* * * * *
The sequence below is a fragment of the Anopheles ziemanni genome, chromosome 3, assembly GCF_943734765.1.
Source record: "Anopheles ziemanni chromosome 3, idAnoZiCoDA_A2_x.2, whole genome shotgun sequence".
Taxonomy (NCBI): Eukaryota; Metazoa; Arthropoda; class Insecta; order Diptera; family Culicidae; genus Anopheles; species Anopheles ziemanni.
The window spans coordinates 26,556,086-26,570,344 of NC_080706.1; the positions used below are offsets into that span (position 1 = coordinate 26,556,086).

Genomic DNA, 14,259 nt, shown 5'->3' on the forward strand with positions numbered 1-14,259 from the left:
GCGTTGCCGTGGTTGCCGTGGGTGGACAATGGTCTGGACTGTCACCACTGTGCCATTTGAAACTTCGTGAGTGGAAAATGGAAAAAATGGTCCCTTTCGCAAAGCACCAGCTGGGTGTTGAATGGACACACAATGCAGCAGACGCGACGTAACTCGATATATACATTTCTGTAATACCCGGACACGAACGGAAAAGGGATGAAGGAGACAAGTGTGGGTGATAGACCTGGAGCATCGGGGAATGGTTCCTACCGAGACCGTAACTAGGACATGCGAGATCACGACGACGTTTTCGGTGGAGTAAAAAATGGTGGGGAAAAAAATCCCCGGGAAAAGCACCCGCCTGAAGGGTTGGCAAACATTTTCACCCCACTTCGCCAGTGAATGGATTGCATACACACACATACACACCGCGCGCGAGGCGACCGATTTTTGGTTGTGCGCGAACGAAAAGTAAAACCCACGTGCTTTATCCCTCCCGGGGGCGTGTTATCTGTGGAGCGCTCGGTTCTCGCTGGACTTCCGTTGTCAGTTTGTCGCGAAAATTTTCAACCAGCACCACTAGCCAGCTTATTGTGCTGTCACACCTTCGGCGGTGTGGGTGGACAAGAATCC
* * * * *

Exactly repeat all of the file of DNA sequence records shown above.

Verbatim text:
The sequence below is a fragment of the Anopheles ziemanni genome, chromosome 3, assembly GCF_943734765.1.
Source record: "Anopheles ziemanni chromosome 3, idAnoZiCoDA_A2_x.2, whole genome shotgun sequence".
Taxonomy (NCBI): Eukaryota; Metazoa; Arthropoda; class Insecta; order Diptera; family Culicidae; genus Anopheles; species Anopheles ziemanni.
The window spans coordinates 26,556,086-26,570,344 of NC_080706.1; the positions used below are offsets into that span (position 1 = coordinate 26,556,086).

Genomic DNA, 14,259 nt, shown 5'->3' on the forward strand with positions numbered 1-14,259 from the left:
GCGTTGCCGTGGTTGCCGTGGGTGGACAATGGTCTGGACTGTCACCACTGTGCCATTTGAAACTTCGTGAGTGGAAAATGGAAAAAATGGTCCCTTTCGCAAAGCACCAGCTGGGTGTTGAATGGACACACAATGCAGCAGACGCGACGTAACTCGATATATACATTTCTGTAATACCCGGACACGAACGGAAAAGGGATGAAGGAGACAAGTGTGGGTGATAGACCTGGAGCATCGGGGAATGGTTCCTACCGAGACCGTAACTAGGACATGCGAGATCACGACGACGTTTTCGGTGGAGTAAAAAATGGTGGGGAAAAAAATCCCCGGGAAAAGCACCCGCCTGAAGGGTTGGCAAACATTTTCACCCCACTTCGCCAGTGAATGGATTGCATACACACACATACACACCGCGCGCGAGGCGACCGATTTTTGGTTGTGCGCGAACGAAAAGTAAAACCCACGTGCTTTATCCCTCCCGGGGGCGTGTTATCTGTGGAGCGCTCGGTTCTCGCTGGACTTCCGTTGTCAGTTTGTCGCGAAAATTTTCAACCAGCACCACTAGCCAGCTTATTGTGCTGTCACACCTTCGGCGGTGTGGGTGGACAAGAATCC